Archive for August, 2010

Diaspora

Max Salzberg, Dan Grippi, Raphael Sophaer and Ilya Zhitomirskiy – can they topple Facebook? Picture: Diaspora

FOUR students from New York are just weeks away from taking on the world’s biggest online social network.

Inspired after hearing a law professor describe social networking as “spying for free”, Max Salberg, Dan Grippi, Raphael Sofaer and Ilya Zhitomirskiy have spent the past six months building Diaspora – the do-it-yourself Facebook.

In early October, Diaspora is scheduled to launch with all the hype expected of the arrival of a contender a global giant that’s spent the best part of 2010 struggling with negative publicity over its cavalier approach to users’ privacy.

Details on exactly how Diaspora will work are scarce. The team has either been too busy or too wary to give away their secrets just yet, preferring instead to update their blogs and Twitter feeds at sporadic intervals.

But next month they will release the source code for the site to developers, allowing them to pick up the Diaspora code, evaluate and modify it – and check it for privacy concerns.

They will get free and full access to the tools which built Diaspora and use them to create their own social networking site, or help improve Diaspora itself before its release to the general public.

The Diaspora team originally raised the $10,000 needed to quit their jobs and begin work on the site in just 12 days through capital-raising site Kickstart.

In six months, that $10,000 grew to more than $200,000 and free workspace and advice at Pivotal Laboratories in Silicon Valley.

Even Facebook founder Mark Zuckerberg gave to the cause, saying he saw something of himself in the team, which has spent many cliched nights sleeping on their laboratory floors and eating pizza.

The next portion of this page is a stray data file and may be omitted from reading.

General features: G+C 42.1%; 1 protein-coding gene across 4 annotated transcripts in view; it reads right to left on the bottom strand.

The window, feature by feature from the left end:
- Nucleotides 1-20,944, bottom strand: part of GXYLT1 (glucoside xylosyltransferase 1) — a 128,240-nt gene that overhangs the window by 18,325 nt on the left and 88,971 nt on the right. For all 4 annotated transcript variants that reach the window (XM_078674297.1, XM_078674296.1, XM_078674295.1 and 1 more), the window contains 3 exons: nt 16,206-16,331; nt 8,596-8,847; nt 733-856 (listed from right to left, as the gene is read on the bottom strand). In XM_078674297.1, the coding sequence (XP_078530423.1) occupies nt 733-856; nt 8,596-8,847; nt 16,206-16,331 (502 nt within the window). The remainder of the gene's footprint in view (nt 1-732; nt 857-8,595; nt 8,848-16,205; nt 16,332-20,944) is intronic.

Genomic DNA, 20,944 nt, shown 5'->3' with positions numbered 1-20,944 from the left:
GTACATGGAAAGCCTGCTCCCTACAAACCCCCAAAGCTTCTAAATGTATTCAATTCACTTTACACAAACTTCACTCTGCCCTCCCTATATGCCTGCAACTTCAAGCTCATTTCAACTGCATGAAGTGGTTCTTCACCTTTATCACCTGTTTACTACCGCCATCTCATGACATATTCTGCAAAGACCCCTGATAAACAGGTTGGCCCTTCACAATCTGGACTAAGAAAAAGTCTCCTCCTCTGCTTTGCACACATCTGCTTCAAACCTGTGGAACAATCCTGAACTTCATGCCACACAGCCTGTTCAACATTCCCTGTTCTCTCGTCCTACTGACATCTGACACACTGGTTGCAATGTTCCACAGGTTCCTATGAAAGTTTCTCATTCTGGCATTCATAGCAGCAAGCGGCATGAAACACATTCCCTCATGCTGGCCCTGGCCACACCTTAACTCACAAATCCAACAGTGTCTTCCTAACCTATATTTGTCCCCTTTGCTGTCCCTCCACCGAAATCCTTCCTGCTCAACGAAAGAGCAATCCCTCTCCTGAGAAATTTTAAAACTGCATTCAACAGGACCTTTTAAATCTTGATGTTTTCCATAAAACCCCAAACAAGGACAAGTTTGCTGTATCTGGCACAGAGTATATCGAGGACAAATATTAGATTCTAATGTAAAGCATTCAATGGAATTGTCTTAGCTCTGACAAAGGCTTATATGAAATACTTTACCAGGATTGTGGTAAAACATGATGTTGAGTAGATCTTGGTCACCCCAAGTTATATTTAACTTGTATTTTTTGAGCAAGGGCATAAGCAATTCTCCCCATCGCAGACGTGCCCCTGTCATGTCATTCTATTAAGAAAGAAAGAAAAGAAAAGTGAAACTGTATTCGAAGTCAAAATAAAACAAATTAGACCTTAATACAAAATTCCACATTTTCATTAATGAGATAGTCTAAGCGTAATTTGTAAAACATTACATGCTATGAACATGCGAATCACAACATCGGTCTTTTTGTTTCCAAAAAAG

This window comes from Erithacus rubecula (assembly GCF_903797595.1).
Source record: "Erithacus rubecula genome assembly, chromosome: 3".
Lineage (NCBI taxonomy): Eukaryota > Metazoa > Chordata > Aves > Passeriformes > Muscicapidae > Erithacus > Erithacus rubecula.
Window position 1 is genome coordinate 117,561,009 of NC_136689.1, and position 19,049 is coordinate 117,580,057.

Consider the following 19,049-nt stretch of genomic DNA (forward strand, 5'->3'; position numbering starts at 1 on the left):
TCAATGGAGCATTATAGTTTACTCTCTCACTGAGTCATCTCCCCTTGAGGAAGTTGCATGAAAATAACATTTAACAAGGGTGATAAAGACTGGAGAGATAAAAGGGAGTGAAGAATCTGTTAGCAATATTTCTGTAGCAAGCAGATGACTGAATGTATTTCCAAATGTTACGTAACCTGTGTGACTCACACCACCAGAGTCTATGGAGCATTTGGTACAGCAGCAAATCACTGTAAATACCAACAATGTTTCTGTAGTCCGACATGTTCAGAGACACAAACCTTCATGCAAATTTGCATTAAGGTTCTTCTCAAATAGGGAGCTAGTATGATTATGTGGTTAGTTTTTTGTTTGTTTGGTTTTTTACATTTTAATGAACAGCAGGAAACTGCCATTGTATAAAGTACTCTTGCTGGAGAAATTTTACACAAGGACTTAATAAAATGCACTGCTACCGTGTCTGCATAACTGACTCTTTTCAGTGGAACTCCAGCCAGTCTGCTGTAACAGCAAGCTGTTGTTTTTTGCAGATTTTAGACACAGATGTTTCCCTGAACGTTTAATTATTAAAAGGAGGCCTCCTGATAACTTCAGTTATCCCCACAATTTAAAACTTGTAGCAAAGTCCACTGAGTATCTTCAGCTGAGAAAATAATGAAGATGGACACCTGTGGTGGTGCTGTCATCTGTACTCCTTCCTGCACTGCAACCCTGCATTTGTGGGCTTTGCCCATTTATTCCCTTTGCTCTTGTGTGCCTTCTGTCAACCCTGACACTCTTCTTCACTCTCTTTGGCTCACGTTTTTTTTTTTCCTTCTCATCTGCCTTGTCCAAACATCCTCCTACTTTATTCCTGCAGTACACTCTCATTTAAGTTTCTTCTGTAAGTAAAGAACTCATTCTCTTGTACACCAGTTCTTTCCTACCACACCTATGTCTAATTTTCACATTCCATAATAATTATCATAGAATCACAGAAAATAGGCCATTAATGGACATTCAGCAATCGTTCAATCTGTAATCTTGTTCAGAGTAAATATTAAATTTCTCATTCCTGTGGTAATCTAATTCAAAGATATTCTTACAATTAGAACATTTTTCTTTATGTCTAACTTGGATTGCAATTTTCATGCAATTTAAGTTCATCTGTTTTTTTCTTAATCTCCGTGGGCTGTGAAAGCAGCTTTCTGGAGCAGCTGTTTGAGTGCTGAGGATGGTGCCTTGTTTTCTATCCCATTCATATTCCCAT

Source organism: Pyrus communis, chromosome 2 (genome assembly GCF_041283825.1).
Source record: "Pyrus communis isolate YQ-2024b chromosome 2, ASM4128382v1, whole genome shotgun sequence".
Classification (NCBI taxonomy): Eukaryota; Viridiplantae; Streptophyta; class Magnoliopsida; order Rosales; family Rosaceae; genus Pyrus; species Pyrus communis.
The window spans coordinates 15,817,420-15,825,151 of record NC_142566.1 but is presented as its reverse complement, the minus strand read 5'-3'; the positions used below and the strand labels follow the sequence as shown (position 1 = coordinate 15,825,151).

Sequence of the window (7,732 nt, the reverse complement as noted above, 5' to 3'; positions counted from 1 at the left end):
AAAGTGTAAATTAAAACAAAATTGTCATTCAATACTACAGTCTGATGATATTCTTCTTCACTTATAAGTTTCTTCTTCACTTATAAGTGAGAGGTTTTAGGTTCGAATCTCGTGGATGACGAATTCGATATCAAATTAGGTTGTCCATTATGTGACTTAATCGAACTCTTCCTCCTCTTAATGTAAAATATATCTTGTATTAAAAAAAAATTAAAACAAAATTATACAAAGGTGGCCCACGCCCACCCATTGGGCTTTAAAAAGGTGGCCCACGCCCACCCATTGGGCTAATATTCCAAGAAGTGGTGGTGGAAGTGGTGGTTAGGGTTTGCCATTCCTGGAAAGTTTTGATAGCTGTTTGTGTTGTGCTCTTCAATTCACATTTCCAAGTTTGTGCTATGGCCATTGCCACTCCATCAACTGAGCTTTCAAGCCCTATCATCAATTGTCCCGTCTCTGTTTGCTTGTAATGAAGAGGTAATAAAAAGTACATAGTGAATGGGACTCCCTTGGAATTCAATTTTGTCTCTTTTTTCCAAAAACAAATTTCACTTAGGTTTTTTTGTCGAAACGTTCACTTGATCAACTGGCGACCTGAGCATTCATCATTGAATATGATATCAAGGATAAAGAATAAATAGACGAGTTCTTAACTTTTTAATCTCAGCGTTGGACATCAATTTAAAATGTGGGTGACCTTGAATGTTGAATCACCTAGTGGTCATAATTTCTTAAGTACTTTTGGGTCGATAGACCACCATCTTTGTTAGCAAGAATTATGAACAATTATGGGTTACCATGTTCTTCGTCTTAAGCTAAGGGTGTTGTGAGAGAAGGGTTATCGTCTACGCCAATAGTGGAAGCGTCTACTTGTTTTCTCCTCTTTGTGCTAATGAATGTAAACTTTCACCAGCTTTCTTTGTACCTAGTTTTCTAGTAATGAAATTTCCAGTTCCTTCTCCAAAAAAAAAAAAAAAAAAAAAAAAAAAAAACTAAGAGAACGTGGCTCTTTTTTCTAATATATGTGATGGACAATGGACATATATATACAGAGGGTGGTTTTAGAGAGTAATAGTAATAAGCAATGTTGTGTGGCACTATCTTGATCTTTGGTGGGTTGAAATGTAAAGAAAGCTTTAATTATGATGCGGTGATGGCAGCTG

More than 31,000 followers have signed up for the @joindiaspora Twitter updates and registered their interest at the team’s blog site.

To date, it’s an amazing effort, given that all anyone’s really been told is it’s a “privacy-aware, personally controlled, do-it-all open source social network”.

What has been revealed is that users will be able to build their own social network starting with a “seed”.

From this, they can add their own networks – “hubs” – and control what information goes to what hub.

Something you say to your friends, you might not want to say to your workmates.

Things you share with your family, stay in your family.

“Once it has been set up, the seed will aggregate all of your information: your Facebook profile, tweets, anything,” the team wrote on their blog in April.

Whether it will function well enough to attract an audience is anyone’s guess.

Diaspora won’t be the first site to play the “our social network is more private than your social network card”, and it won’t be the last.

But you get enough of an idea watching video of the team’s concepts in action to realise that the idea is undoubtedly an evolution on Facebook’s comparatively one-dimensional method of sharing information.

That method works for Facebook – and plenty of other social networking sites – because it owns the information you give it.

Your personal details, photographs, artwork, likes and dislikes can all be catalogued, analysed and packaged as valuable market research for that network’s advertisers.

That’s great for Facebook, which is now valued at $33bn because of it, which in turn means it can keep on adding things like gaming, sharing and geolocation features to keep itself fresh.

But what about users who don’t care about Farmville and don’t want to have to think about whether that post their mates will find hilarious might also get them sacked?

The team Diaspora have directed most of their energy developing a user interface (UI) that makes the process of who sees what as automated as possible.

“It’s an intuitive way for users to decide, and not notice deciding, what content goes to their coworkers and what goes to their drinking buddies,” they say.

“We know that’s a hard UI problem and we take it seriously.”

They don’t have any grand illusions of jumping straight to the top of the social networking pile admitting that what users will see in October will only be “the beginning of something great, not a finished summer project”.